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Systemic Treatment of Chest Tumors: Highlighting Some Differences Between Eastern and Western Countries

[ Vol. 14 , Issue. 2 ]


Victor HF Lee* and Dora L.W. Kwong   Pages 120 - 136 ( 17 )


Introduction: Malignant chest tumors are common tumors in humans. Among them, lung cancer including Non-Small-Cell Lung Cancer (NSCLC) and smallcell lung cancer are the most common types. Surgery alone for early-stage, or in combination with chemotherapy and radiation therapy for more advanced disease have been the major components of treatment strategies for the past few decades. The recent discovery of oncogenic drivers for NSCLC has led to the devise of new targeted therapies which dramatically improve the quality of life and survival of patients whose tumors harbor such mutations. New generations of targeted therapy which specifically target the drug-resistant mutations gradually evolve, benefiting patients who are refractory or intolerant to first-line targeted therapy. The survival of NSCLC patients without identifiable mutations has also improved, as contributed by use of the relatively non-toxic chemotherapeutic and anti-angiogenic agents, as well as the advances of radiation techniques with better tumor coverage and reduced toxicities. The treatment outcomes of other rarer chest tumors including mesothelioma, thymic epithelial tumors and neuroendocrine tumors have also improved significantly, secondary to earlier detection, more accurate and uniform diagnostic criteria and classification, emergence of new treatment options and multidisciplinary management. In addition, the epidemiology, patterns of genetic and environmental predisposition and treatment strategies of these tumors may differ substantially between Western and Asian countries.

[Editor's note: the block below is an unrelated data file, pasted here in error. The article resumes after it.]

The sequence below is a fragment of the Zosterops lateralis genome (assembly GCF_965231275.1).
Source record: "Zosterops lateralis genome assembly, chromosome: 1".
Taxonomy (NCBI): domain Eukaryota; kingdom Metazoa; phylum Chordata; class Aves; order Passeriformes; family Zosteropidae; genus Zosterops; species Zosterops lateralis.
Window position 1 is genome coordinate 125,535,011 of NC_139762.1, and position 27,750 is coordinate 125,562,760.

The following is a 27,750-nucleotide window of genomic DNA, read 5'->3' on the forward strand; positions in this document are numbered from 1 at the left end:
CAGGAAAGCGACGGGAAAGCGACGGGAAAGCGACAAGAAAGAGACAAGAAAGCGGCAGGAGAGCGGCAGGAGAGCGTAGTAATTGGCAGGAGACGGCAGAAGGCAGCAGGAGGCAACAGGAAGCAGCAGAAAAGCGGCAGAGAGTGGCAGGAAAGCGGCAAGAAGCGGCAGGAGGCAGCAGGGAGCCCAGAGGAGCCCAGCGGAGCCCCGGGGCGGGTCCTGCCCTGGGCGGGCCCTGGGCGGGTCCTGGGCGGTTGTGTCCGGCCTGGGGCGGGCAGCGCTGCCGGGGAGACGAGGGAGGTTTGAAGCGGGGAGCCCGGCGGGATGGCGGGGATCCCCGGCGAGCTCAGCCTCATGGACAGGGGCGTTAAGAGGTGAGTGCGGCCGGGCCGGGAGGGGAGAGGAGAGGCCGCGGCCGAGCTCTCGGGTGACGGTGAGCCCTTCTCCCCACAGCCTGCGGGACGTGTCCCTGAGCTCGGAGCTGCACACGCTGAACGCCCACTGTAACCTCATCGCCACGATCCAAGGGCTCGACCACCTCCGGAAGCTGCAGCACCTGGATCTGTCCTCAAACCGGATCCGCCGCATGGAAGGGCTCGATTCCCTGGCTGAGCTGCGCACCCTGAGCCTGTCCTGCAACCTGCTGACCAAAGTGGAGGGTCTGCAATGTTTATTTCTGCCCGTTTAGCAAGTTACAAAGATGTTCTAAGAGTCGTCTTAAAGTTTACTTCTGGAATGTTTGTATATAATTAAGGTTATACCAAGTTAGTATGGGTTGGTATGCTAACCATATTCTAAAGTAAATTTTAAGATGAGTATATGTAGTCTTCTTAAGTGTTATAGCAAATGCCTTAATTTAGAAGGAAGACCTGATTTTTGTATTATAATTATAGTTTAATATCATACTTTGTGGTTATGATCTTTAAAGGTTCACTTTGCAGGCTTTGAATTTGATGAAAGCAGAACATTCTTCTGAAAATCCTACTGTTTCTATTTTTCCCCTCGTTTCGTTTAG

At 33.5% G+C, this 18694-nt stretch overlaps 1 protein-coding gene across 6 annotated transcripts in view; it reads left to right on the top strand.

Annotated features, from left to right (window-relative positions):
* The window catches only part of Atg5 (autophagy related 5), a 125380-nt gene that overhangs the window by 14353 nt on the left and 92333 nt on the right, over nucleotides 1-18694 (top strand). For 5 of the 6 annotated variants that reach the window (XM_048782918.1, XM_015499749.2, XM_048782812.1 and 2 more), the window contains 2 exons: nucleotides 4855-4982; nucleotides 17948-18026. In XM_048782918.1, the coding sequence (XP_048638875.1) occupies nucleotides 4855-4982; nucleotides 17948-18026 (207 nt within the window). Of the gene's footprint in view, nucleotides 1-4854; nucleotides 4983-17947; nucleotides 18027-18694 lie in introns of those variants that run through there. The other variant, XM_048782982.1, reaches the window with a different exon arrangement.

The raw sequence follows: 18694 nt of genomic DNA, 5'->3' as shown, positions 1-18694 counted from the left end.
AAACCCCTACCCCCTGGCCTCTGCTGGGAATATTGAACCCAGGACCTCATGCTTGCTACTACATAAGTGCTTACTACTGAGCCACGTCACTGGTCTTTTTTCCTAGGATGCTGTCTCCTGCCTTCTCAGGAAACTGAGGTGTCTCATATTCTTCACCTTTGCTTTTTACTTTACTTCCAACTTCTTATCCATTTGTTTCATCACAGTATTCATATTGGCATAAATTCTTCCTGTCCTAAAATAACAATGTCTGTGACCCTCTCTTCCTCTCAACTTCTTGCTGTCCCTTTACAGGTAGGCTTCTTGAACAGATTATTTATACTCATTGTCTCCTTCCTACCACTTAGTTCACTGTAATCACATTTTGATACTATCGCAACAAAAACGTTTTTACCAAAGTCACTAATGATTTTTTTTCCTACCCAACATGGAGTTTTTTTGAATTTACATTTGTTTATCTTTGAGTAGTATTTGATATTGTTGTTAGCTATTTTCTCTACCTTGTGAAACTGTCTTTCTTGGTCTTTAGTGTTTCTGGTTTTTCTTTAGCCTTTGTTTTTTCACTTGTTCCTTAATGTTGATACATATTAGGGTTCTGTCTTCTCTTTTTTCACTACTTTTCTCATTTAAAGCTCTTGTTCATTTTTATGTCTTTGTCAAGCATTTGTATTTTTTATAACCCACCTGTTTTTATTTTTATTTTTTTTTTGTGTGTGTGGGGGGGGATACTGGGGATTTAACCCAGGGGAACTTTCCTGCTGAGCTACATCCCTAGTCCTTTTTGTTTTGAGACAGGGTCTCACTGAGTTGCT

Conclusion: The approaches of this review are to highlight the recent management advances and contrast the differences of treatment practice between Western and Asian countries.


Chest tumors, mutations, targeted therapy, multidisciplinary management, overview.


Department of Clinical Oncology, Li Ka Shing Faculty of Medicine, University of Hong Kong, Pok Fu Lam, Department of Clinical Oncology, Li Ka Shing Faculty of Medicine, University of Hong Kong, Pok Fu Lam

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